DETROIT (AP) — Hillary Clinton said Monday that Donald Trump's economic policies would lead to lower wages, fewer jobs and more debt — warning unionized workers that the presumptive Republican presidential nominee could "bankrupt America like he's bankrupted his companies."
"Ask yourself," the likely Democratic nominee told thousands at the Service Employees International Union international convention in Detroit, "how can anybody lose money running a casino, really?"
Trump has accused Clinton of using the "the woman's card" to win votes. Clinton said if fighting for equal pay, paid family leave, a higher minimum wage and affordable child care is "playing the woman card, then deal me in."
Trump's call for the deportation of millions of people living in the U.S. illegally and the end of automatic birthright citizenship also drew Clinton's ire. She criticized sending a "deportation force" to schools, workplaces and homes to "round up moms, dads, grandparents — even children."
"He's talking about kicking children who are born here out of the only country they know," Clinton said.
The union endorsed Hillary in November. She thanked its members — who include child care workers, home health aides, janitors and others — and called them "unsung heroes" who deserve a living wage.
She said there has never been more at stake for working families than in the 2016 election, noting that she supports raising the federal minimum wage and protecting the right to organize.
"Your fights are my fights," she said.
Clinton, pointing to the nearing end of the Democratic primary, applauded Vermont Sen. Bernie Sanders and his supporters for "challenging us."
"We are going to get unaccountable money out of politics. We are going to take on the crisis of income inequality," she said to loud applause. "And we are going to unify the Democratic Party and stop Donald Trump. There is so much more that unites us than divides us."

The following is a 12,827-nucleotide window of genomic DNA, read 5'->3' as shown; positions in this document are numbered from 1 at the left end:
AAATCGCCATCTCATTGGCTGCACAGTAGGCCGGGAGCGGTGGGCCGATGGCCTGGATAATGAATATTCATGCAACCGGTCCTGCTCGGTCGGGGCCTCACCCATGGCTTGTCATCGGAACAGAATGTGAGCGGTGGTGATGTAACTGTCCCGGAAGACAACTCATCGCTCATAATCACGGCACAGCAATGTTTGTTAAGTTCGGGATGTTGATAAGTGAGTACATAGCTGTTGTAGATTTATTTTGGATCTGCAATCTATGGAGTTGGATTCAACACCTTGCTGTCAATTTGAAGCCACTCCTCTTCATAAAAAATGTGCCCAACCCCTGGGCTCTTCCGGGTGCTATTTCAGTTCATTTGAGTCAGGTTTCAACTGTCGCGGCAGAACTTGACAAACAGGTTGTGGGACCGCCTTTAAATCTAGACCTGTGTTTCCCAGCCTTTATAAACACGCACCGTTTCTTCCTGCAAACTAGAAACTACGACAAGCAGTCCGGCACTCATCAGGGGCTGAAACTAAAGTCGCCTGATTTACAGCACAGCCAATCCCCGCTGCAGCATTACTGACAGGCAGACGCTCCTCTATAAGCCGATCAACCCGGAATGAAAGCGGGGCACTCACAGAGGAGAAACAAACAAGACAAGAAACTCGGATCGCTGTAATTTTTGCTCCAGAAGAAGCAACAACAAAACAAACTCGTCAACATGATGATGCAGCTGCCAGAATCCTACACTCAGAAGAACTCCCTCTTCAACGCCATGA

Meanwhile, at a rally in East Los Angeles, Calif., on Monday afternoon, Sanders predicted he would win California's June 7 primary — the nation's largest with 475 delegates — through the strength of his rallies across the state. He said that by the end of the state's primary he will have spoken to more than 200,000 people at his rallies.
"It is a grassroots campaign, not a fancy campaign," Sanders said.
He has pushed for the party to adopt a progressive platform at the Philadelphia convention in July. The Democratic National Committee announced a 15-member platform drafting committee, the first step in that process, which will put together the first draft of platform.
The panel will be led by Rep. Elijah Cummings, D-Md., who endorsed Clinton, and include Sanders' allies such as Rep. Keith Ellison, D-Minn., civil rights leader Dr. Cornel West and environmental activist Bill McKibben.
Associated Press writer Ken Thomas contributed to this report from East Los Angeles, California.